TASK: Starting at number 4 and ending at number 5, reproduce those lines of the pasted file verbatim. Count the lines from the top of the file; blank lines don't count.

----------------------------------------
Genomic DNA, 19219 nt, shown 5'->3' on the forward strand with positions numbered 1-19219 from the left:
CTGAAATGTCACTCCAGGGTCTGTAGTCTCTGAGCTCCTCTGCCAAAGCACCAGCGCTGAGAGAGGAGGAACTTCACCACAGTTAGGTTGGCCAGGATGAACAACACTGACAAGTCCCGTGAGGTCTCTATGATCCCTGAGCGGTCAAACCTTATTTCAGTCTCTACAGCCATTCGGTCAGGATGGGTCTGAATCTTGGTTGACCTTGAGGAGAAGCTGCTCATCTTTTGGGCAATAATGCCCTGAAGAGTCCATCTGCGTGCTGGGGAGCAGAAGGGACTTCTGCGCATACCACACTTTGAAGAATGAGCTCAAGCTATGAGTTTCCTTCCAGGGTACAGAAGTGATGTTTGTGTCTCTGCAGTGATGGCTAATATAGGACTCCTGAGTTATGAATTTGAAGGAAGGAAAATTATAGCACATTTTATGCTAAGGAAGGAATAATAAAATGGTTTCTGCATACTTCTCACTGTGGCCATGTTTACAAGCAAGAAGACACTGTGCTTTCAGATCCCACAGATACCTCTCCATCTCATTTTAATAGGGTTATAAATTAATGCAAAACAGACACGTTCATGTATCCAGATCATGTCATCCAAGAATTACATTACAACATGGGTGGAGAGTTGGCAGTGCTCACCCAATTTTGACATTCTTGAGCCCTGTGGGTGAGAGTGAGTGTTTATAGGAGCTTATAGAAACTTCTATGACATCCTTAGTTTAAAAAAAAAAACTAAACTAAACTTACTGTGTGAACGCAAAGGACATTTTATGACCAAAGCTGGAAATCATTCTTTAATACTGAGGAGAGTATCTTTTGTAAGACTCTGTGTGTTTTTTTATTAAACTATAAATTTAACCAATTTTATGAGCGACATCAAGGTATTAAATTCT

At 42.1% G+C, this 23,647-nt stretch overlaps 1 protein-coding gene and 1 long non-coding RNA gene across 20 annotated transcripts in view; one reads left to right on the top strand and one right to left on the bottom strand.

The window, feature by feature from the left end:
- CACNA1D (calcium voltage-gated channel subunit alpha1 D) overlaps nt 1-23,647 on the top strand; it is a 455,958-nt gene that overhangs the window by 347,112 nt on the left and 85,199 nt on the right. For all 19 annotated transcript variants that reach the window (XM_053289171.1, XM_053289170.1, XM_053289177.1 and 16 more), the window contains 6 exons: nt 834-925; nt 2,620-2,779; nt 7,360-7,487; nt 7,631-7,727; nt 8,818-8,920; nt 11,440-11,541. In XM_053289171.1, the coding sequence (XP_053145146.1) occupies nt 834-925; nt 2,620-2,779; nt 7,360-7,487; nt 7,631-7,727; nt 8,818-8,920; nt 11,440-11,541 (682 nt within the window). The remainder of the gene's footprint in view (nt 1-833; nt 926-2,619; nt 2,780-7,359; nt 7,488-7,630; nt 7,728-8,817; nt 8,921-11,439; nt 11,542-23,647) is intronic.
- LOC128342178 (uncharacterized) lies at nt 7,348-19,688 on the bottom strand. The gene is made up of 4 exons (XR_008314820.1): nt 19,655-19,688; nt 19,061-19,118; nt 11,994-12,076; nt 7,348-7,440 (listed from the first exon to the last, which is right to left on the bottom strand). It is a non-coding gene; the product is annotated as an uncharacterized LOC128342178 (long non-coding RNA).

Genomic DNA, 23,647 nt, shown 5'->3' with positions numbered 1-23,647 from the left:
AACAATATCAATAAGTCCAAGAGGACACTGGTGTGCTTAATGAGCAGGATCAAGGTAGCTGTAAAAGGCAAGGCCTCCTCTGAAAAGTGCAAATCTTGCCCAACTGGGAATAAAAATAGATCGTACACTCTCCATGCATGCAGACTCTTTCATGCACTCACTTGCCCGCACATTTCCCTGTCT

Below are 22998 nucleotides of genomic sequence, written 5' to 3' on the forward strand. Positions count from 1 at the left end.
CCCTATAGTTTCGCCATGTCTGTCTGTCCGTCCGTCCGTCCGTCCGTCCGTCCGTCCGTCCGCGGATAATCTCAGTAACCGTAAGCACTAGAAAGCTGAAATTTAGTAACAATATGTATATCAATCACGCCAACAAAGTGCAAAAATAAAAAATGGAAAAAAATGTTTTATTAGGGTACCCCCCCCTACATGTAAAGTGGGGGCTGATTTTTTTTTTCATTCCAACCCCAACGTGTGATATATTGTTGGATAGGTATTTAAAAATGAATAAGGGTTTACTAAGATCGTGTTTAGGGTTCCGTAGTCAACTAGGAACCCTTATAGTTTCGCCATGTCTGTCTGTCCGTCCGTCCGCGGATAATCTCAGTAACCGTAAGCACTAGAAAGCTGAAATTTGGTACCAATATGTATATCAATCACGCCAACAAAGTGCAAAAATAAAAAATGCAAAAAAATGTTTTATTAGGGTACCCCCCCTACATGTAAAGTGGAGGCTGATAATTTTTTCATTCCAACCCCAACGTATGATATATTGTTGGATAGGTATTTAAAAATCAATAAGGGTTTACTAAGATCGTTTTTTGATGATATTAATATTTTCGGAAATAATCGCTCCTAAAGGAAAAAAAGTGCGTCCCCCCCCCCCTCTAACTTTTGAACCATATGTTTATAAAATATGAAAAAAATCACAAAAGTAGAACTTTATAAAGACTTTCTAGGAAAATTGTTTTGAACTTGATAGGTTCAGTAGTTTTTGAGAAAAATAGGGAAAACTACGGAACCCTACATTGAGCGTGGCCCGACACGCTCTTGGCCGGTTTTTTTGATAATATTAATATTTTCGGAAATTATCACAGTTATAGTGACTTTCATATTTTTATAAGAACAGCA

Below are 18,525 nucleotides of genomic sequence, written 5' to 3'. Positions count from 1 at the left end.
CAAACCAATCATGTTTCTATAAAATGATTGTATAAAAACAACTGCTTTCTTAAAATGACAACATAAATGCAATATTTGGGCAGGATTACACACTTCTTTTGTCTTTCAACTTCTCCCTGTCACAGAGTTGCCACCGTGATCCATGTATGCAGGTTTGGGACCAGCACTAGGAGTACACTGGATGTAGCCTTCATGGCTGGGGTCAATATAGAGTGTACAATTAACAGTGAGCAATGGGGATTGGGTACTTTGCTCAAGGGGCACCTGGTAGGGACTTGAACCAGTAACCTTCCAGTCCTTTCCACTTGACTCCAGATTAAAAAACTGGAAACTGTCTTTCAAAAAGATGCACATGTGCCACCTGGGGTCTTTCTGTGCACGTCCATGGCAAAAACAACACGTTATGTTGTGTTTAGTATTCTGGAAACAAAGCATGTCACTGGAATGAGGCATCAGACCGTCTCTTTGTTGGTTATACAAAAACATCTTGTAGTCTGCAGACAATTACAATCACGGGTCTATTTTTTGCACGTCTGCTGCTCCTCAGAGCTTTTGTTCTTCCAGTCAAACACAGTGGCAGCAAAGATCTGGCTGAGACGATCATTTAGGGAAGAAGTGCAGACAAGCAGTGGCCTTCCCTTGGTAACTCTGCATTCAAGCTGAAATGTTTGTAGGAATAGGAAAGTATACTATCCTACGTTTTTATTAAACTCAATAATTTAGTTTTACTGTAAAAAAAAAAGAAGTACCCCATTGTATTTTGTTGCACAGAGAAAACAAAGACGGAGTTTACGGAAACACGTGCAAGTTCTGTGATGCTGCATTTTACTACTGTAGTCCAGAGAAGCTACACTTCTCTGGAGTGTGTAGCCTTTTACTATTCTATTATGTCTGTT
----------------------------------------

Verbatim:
The window, feature by feature from the left end:
- CACNA1D (calcium voltage-gated channel subunit alpha1 D) overlaps nt 1-23,647 on the top strand; it is a 455,958-nt gene that overhangs the window by 347,112 nt on the left and 85,199 nt on the right. For all 19 annotated transcript variants that reach the window (XM_053289171.1, XM_053289170.1, XM_053289177.1 and 16 more), the window contains 6 exons: nt 834-925; nt 2,620-2,779; nt 7,360-7,487; nt 7,631-7,727; nt 8,818-8,920; nt 11,440-11,541. In XM_053289171.1, the coding sequence (XP_053145146.1) occupies nt 834-925; nt 2,620-2,779; nt 7,360-7,487; nt 7,631-7,727; nt 8,818-8,920; nt 11,440-11,541 (682 nt within the window). The remainder of the gene's footprint in view (nt 1-833; nt 926-2,619; nt 2,780-7,359; nt 7,488-7,630; nt 7,728-8,817; nt 8,921-11,439; nt 11,542-23,647) is intronic.